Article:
At the beginning of the school year, you come up with tons of great ideas for content to fill the pages of your yearbook. And while most of your concepts are fabulous, you sometimes wind up with way too much brainstormed content. Or worse, articles that just don’t seem to fit anywhere! This is where a content audit can come in handy. A process that evaluates the relevancy and quality of each article you add to your book, a content audit ensures that every piece you add to the final pages of your publication makes sense and connects with your readers. Below, I’ll walk you through how to complete a content audit, what to do when a piece isn’t working, and when to tackle this type of review.
Streamline Your Book
While you want to cover as much of the school year as you possibly can between the front and back covers of your yearbook, you also don’t want to duplicate your content, or, conversely, go totally off topic.Your goal is to add value with every article that winds up on the pages of your book. A content audit streamlines the information you include within, and keeps each of your articles focused on a specific point. This helps to engage more students with your book, because each piece speaks to a particular something, and is more likely to grab their attention.
Ask the Right Questions
As you’re reviewing different pages of content, there are a few main questions you should ask yourself to ensure that each piece supplements your goals for the book:
- Is it on theme? You want every article within your yearbook to have some kind of connection back to your theme. If you can’t locate how the theme is woven into a particular article, send it back to your writer for a second stab. And if there’s no way to incorporate the theme, then you should consider nixing the article altogether.
- Is it school relevant? Each article also needs to relate back to your school and your kids. Think about how your students will perceive each piece of content. Is it something that’s important to them? Do they want to know about this story? If it’s not relevant to your student body, there’s no point in including the piece within your yearbook. So while fashion and social media trends for ‘this year in history’ will provide great reminiscing opportunities in the future if included in your book, I don’t think your readers will really care about stock market prices.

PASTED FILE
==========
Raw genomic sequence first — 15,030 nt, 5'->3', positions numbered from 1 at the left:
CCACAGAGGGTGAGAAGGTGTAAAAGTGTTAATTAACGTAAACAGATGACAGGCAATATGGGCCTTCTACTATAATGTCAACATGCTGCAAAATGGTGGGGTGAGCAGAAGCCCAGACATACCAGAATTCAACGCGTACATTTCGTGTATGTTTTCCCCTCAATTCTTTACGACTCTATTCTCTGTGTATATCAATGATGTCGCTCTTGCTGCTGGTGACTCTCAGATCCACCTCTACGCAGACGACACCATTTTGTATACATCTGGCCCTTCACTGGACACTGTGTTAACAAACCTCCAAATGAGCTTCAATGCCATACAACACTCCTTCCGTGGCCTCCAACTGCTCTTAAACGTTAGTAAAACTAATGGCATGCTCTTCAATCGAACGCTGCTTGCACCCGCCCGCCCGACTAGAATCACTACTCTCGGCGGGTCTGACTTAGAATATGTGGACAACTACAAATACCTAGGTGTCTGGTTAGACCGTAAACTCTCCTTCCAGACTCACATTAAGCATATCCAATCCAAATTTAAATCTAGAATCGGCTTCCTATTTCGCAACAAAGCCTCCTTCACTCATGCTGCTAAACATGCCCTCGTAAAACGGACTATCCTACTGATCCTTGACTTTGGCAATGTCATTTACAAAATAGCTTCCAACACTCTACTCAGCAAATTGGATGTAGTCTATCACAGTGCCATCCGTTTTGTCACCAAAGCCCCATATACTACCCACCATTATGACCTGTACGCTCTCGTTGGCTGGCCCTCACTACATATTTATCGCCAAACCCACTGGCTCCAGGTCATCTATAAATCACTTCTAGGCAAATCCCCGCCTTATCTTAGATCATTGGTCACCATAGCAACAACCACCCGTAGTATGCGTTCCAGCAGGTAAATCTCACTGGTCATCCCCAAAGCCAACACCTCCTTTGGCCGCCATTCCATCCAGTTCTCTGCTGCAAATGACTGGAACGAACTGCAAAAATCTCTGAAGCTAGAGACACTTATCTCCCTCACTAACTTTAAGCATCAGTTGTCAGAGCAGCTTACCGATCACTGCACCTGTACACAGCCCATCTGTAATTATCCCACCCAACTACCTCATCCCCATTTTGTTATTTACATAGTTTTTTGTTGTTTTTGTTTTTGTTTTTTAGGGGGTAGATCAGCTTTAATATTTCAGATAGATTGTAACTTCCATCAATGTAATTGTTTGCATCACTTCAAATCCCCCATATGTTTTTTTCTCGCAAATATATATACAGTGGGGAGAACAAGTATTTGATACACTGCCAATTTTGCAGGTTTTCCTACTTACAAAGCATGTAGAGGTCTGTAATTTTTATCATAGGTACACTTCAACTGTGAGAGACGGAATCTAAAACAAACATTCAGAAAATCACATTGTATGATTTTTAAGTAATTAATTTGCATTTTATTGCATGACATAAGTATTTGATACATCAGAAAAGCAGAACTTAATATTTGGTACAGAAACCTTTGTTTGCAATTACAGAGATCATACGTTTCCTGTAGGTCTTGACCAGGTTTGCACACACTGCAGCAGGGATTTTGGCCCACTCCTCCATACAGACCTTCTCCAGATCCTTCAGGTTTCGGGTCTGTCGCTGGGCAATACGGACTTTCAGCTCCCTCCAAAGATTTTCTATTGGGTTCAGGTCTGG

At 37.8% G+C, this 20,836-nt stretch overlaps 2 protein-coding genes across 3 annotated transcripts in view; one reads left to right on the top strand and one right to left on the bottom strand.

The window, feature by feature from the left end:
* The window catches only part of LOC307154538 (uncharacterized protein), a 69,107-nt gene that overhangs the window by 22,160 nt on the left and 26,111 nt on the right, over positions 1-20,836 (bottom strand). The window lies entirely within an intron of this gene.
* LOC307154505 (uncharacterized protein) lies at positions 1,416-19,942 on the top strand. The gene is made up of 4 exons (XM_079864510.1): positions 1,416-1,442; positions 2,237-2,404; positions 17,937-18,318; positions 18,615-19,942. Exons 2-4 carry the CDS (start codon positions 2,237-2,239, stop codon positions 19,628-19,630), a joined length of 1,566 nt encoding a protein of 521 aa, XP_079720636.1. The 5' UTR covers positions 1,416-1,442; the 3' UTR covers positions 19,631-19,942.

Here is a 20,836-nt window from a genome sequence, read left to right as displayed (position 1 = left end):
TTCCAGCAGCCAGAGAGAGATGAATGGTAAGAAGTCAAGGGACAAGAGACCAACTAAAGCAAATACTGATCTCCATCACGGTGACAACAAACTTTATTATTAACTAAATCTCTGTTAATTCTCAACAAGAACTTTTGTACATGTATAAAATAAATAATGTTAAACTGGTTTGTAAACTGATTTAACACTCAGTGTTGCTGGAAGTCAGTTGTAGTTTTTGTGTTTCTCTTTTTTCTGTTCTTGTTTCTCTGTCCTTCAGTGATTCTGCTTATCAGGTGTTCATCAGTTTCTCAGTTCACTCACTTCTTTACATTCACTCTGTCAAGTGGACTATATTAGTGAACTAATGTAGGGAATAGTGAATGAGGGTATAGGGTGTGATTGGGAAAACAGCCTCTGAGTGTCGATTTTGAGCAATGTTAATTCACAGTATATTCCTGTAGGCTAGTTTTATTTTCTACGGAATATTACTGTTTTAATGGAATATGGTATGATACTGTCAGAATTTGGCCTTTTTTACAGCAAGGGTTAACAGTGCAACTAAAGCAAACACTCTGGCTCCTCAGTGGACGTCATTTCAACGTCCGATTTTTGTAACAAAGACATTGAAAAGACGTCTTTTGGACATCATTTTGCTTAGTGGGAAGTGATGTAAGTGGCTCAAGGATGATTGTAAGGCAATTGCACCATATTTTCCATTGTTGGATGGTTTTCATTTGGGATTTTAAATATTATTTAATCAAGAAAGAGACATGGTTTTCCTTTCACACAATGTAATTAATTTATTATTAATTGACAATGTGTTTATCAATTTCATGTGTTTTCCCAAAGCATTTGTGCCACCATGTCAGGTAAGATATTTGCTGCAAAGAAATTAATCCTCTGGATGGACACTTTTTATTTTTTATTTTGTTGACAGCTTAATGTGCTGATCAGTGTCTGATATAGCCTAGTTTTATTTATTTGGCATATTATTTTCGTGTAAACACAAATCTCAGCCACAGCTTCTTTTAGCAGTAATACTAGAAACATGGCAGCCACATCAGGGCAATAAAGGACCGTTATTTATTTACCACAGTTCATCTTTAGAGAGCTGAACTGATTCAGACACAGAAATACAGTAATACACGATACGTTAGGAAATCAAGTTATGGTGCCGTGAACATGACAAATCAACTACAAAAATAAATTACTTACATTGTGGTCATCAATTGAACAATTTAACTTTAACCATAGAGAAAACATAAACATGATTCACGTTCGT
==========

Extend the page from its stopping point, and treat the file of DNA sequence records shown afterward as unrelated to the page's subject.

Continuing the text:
- Is it interesting? Just because an article relates back to your theme and offers something that’s important to your students, doesn’t automatically make it an interesting piece. While it may affect your school that funding for repaving the parking lot was cut, I doubt your middle schoolers would find it riveting. If there are ways that the article could be improved for a more interesting focus, send some notes back to your writer for an updated version. So instead, you could write about how the science club started a fundraiser to earn the money to still make the project happen! Remember, you want your students to engage with the content. This starts with great writing.
When to Audit
To make your content audit process a little easier, go through these steps once a month, to review any new articles that have been added to your yearbook template (add a reminder within your calendar!). The sooner you can catch stories that don’t fit, the more lead time you have to get an edited version of the piece, or to come up with a different story to take the place of an article you can’t use. Also, do a final content audit before the yearbook goes to print. In this final audit, you can just remove the articles that don’t work. You shouldn’t have many sub-par articles at this point, because of the steps you took to review the content throughout the course of the school year. This final audit is simply your final copy review, and will also help you pare down any excess content to keep your book a manageable length.
Fill Your Yearbook With Awesome Content
A content audit can be a tedious process. Make this easier by reviewing every story idea in advance. Offer some suggestions to the writer, before they start working on each piece, based on the questions above–this will keep your content relevant and interesting to the students at your school. Remember, the point of a content audit isn’t to tear apart the work of your team. It’s to make sure that the work that winds up on the final pages of your yearbook is totally awesome! So prep your team in advance, give them an opportunity to fix their work, and only pull pieces when it’s truly necessary. This will help you use your content audit process for success, while also keeping the morale of your team high!